My past few weeks have been enriching in a way I never could have anticipated. I mentioned at the end of my last post that I would be sharing my thoughts on the ecclesiological and theological investigation I have felt the Holy Spirit calling me to undertake. This will be the first post in a series of reflections upon what I’m learning and the books I would (and would not) recommend.
First, I need to backtrack nearly two years to an article published by The American Conservative in January of 2014. It is entitled, “Why Millennials Long for Liturgy: Is the High Church the Christianity of the Future?” When I read the piece, my heart resonated with the sentiments about the yearning for liturgical, holistic, mysterious, beautiful, and <gasp!> sacramental worship. I was struck by the descriptions of Protestant Evangelical Christians making a gradual, thoughtful, and dramatic move to traditions that were very different (understatement) from what they were familiar with. Another interesting thing to note is that, when it comes to the many atheist-to-Christianity stories that I encounter, nearly all the converts choose liturgical, sacramental traditions. I wanted to better understand why this is.
I began asking some very specific questions about church traditions other than my own and my long-held assumptions about their practices and theology. Does it matter to God how we worship Him in the corporate and private setting? Should worship practice be fully incarnational by engaging all of the human senses–sight, smell, touch, sound, taste? Does tangible symbolism have an important place in worship? What was worship like in the early church, and what was the theology behind their ritual? To the extent that we can know how early Christians worshiped, should we emulate them? Is there a biblical basis for preserving early tradition? Is there such thing as a “worshiping community” that goes far beyond what I’ve always thought that meant?
The more I research and study, the more I’m beginning to suspect that the answer to many (all?) of these questions may very well be “yes.”
I’ve returned to the American Conservative article a few times over the past months, and I’m doing some in-depth theological and historical research, but I’ve also recently begun reading book-length accounts written by Evangelical Protestants who have made the move to liturgical, sacramental traditions (such as Anglicanism, Orthodoxy, and Catholicism). I’d like to offer a mini-reflection on the books I’m reading, each in a separate post. Please note that I will not be commenting very much on theological differences between church traditions at this point. I wish to be as responsible and thoughtful as possible by examining such issues from different perspectives prior to sharing my conclusions.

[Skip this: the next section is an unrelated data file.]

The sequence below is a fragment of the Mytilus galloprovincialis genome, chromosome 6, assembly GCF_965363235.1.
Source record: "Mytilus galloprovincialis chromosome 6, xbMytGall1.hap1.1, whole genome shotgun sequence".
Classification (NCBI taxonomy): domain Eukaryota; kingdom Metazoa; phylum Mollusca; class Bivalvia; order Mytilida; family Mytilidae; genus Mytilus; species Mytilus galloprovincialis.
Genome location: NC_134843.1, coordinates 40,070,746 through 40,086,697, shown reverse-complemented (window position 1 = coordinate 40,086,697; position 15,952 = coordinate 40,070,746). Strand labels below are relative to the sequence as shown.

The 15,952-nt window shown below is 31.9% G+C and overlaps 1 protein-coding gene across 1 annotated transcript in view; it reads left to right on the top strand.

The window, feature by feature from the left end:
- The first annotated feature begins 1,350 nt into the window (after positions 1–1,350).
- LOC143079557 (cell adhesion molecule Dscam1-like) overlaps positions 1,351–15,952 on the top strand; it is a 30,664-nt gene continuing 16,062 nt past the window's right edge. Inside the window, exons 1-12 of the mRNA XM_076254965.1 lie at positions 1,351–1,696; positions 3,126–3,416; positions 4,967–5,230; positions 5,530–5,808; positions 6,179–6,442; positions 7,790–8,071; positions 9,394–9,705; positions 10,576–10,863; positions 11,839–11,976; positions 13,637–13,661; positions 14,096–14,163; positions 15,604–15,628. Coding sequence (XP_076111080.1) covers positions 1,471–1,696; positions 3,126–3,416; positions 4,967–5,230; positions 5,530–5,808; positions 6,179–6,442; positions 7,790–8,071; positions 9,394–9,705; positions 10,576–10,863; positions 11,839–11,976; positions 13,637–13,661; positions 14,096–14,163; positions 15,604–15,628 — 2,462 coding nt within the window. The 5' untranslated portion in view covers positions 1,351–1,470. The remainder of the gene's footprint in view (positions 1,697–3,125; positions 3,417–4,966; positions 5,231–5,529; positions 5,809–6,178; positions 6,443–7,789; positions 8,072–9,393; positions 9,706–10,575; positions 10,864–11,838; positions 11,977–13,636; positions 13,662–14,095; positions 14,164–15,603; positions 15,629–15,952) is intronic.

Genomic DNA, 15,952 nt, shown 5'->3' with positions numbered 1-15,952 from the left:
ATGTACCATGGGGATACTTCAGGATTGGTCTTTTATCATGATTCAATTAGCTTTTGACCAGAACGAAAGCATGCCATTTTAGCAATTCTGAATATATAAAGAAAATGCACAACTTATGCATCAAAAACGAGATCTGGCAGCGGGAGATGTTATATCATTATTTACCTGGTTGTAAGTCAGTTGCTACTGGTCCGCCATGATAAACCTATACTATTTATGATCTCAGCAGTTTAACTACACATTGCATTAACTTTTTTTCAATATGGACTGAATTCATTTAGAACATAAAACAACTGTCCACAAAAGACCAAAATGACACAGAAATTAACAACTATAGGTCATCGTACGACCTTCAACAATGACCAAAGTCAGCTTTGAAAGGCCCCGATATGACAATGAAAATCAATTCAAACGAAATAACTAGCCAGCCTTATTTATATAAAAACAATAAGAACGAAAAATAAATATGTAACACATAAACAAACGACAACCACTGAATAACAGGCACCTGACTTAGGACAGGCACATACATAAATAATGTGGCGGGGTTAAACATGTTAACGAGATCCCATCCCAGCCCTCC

Evangelicals on the Canterbury Trail: Why Evangelicals are Attracted to the Liturgical Church by Robert Webber
When I first began reading Webber’s book, which was written several decades ago, I was worried that it would be a bit dated, only in terms of its evaluation of the current attitudes and dynamics in Evangelical Protestantism. Turns out, most of his insights about church culture and worship practice are still very relevant. A convert to the Anglican church, Webber recalls his longing for a spiritual identity with deep historical roots and the desire to become acquainted with the teachings of the early Church Fathers. He talks at length about “Christ-centered worship” as opposed to “me-centered worship,” which I really appreciated.
In terms of liturgy, this quote beautifully sums up Webber’s view: “Weekly worship and the calendar of the sacred year gives direction and definition to my spiritual life. I no longer walk alone as in a lone-ranger Christianity, but I join with millions of Christians around the world in a weekly and yearly devotion that defines our existence in the world” (Kindle loc. 605). He describes sacrament as “a way of encountering the mystery” of the Almighty. “On occasion,” he says, “a red flag goes up in response to such words as liturgical or Eucharist. But these words go back to early Christian vocabulary, and they carry many connotations…signs like water, bread, wine, oil, and the laying on of hands are visible and tangible meeting points between God and people. They are the points of intersection between God’s action and human faith.” In my 30-some years in the Evangelical Protestant church, I’ve witnessed the laying on of hands and oil anointings only a handful of times; Webber’s words made me ask myself why such practices seem (in my church experience) to be limited to special occasions (new ministry commissions, for example) or extreme situations (grave or chronic illness). Moreover, why is Communion not a weekly expression of worship in many Evangelical Protestant churches? There is such richness in these things.
I learned quite a lot from Webber about the Anglican view of worship practices and had some misconceptions corrected. My one criticism of the book would be that I think he is a little too hard on the intellectual element of spiritual formation; but I think he does this as an over-correction of his former attitude of extreme rationalism. I came away inspired to further investigate Anglicanism (which, by the way, was the church tradition of C.S Lewis, and many other luminaries of the faith).
Bottom line: This is a quick read with many good insights, and the author has a charitable attitude (that’s important!!!).
In my next post, I will offer some thoughts on Becoming Orthodox: A Journey to the Ancient Christian Faith by Peter Gilquist.